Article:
Status: Established in most locations. Probably not established in Colorado.

Impact of Introduction: The Spotted Bass hybridizes with the smallmouth bass when stocked in the smallmouth bass's native range or when both species are stocked in the same area. Spotted Bass introduced into central Missouri have hybridized with the native smallmouth bass M. dolomieu (Pflieger and Fajen 1970; Pflieger 1975, 1997; Whitmore 1983). Reportedly, the decline of smallmouth populations in the Moreau drainage in Missouri is at least partly attributable to hybridization with introduced Spotted Bass (Pflieger 1997). The hybrid has been also been found in the Verde River, Arizona (Minckley 1973); California (Moyle 1976); and the Marmaton River, Barbour County, Kansas (Cross 1967; museum specimen KU 4682). The form formerly believed to be the subspecies M. p. wichitae from southwest Oklahoma was determined to be this hybrid (Cofer 1995). Sammons (2012) found significant overlap in diets between juvenile and subadult Spotted Bass and juveniles and subadults of both largemouth (M. salmoides) and shoal (M. cataractae) bass, indicating the potential for trophic competition.

Introduced predatory centrarchids are likely responsible for the decline of native ranid frogs in California and for the decline of California tiger salamander Ambystoma californiense populations (Hayes and Jennings 1986; Dill and Cordone 1997).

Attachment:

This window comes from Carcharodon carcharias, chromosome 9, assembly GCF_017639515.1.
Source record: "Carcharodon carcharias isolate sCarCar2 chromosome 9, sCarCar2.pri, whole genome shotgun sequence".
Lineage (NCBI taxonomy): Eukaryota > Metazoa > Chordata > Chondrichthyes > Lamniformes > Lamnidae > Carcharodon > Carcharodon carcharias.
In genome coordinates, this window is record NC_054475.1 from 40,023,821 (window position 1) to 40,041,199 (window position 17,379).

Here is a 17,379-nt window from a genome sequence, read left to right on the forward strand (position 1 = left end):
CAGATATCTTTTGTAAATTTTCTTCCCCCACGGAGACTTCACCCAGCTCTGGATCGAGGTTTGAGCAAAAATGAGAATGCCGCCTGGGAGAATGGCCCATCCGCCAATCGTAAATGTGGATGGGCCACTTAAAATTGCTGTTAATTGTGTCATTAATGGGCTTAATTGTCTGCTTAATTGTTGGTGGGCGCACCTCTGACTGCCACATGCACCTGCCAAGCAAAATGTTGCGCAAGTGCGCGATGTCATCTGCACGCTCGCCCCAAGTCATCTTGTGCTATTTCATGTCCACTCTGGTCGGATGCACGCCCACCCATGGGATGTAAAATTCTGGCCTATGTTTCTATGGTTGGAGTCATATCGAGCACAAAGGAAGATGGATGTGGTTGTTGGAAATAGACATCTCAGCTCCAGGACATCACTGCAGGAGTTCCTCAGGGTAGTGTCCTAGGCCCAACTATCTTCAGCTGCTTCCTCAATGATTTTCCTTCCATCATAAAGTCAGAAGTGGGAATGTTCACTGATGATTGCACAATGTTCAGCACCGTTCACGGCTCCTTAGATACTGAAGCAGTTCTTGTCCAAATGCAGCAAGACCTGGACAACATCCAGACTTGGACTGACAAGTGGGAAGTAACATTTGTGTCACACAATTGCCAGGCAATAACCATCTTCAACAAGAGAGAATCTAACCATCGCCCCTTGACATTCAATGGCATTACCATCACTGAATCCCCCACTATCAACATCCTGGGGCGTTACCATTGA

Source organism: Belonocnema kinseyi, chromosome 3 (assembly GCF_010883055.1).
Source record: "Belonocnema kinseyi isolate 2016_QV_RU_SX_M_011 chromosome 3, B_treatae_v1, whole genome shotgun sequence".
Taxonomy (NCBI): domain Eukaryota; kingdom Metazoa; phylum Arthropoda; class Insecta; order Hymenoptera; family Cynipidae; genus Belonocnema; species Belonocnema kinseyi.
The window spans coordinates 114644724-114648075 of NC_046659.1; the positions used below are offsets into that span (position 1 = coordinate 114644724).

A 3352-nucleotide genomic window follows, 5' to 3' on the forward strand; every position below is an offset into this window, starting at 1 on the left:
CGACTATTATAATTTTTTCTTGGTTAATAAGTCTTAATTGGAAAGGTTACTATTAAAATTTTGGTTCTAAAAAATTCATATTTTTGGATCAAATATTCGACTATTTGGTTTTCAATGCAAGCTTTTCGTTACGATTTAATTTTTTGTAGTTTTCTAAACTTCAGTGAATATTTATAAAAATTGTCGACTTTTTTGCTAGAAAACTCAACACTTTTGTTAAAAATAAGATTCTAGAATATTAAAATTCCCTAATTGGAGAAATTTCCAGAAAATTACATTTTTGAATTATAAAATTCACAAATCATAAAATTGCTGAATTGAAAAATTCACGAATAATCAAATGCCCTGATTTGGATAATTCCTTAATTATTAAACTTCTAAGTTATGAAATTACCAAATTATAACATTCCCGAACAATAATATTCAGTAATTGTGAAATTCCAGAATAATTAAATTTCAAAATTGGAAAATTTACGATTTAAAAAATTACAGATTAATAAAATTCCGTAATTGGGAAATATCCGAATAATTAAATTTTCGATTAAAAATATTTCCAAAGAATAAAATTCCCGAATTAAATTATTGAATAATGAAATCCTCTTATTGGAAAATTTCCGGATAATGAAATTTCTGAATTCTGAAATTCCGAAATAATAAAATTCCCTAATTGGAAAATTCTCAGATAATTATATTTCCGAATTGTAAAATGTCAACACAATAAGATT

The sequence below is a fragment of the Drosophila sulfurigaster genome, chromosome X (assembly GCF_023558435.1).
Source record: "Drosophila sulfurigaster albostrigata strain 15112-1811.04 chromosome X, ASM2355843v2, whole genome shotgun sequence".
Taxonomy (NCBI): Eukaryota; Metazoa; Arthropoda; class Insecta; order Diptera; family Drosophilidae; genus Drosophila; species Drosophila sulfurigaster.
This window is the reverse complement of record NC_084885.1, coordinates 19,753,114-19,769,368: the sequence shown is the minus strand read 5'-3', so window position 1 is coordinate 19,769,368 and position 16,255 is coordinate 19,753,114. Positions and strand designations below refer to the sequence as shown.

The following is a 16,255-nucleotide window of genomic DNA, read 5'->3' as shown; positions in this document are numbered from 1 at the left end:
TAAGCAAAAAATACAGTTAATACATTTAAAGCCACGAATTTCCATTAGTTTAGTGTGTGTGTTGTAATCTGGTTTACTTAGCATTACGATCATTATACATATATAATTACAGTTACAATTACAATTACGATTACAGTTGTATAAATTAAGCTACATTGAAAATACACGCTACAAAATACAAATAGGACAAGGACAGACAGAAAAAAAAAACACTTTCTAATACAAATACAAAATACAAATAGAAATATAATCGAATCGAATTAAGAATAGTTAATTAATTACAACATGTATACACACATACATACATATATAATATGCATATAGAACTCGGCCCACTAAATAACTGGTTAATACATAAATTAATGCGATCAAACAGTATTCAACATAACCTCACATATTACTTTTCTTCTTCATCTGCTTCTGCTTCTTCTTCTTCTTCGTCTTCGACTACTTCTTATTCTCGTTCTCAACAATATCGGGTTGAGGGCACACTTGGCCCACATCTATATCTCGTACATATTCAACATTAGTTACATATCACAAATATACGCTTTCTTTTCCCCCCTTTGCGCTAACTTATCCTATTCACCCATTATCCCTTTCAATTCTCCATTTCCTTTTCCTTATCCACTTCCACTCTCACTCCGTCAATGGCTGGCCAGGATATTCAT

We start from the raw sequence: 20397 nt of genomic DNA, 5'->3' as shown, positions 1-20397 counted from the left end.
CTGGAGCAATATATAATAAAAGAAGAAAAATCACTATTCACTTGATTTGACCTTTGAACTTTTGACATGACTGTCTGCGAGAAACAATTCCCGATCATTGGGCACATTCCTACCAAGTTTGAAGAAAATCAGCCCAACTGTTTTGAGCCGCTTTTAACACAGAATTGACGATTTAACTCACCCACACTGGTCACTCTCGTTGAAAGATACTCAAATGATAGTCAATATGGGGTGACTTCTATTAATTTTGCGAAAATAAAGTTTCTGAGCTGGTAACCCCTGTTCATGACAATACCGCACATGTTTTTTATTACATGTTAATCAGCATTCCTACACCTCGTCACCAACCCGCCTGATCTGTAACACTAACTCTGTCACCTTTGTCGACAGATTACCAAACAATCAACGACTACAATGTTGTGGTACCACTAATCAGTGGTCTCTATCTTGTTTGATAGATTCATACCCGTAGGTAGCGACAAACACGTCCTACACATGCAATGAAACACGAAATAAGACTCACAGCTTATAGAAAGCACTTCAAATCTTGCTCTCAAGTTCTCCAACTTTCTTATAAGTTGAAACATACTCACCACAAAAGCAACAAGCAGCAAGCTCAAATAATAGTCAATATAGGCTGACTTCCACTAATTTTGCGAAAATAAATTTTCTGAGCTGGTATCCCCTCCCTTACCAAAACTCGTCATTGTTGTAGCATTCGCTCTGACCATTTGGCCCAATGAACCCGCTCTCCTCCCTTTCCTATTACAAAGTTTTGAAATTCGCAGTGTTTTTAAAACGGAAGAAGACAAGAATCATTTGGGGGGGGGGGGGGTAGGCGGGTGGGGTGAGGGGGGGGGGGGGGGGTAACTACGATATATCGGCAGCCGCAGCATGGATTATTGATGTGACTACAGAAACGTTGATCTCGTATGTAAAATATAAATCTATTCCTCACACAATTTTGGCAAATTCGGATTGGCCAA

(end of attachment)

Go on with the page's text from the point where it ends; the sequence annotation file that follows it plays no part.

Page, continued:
Remarks: Introduced bass likely affect populations of small fishes through predation. Two subspecies have been transplanted: M. p. punctulatus in Alabama (Lee et al. 1980 et seq.), California (Dill and Cordone 1997), Florida, Georgia (Lee et al. 1980 et seq.), Kansas (Cross and Collins 1995), Kentucky (Burr and Warren 1986), North Carolina (Lee et al. 1980 et seq.), Texas (Hubbs 1954), Virginia (Lee et al. 1980 et seq.; Jenkins and Burkhead 1994) and probably West Virginia; and M. p. henshalli in California (Lee et al. 1980 et seq.; Dill and Cordone 1997), and the upper Chattahoochee drainage in Georgia (JDW, personal observation). Subspecies identity of other introductions is unknown. Native and introduced in the Tennessee drainage in North Carolina (Menhinick 1991). Not listed as occurring in South Carolina by Loyacano (1975) or by Rohde et al. (1994). Stauffer et al. (1995) listed this species as native but possibly introduced in the Kanawha (including the New) drainage, West Virginia. MacCrimmon and Robbins (1975) showed a map depicting this species' native and introduced range.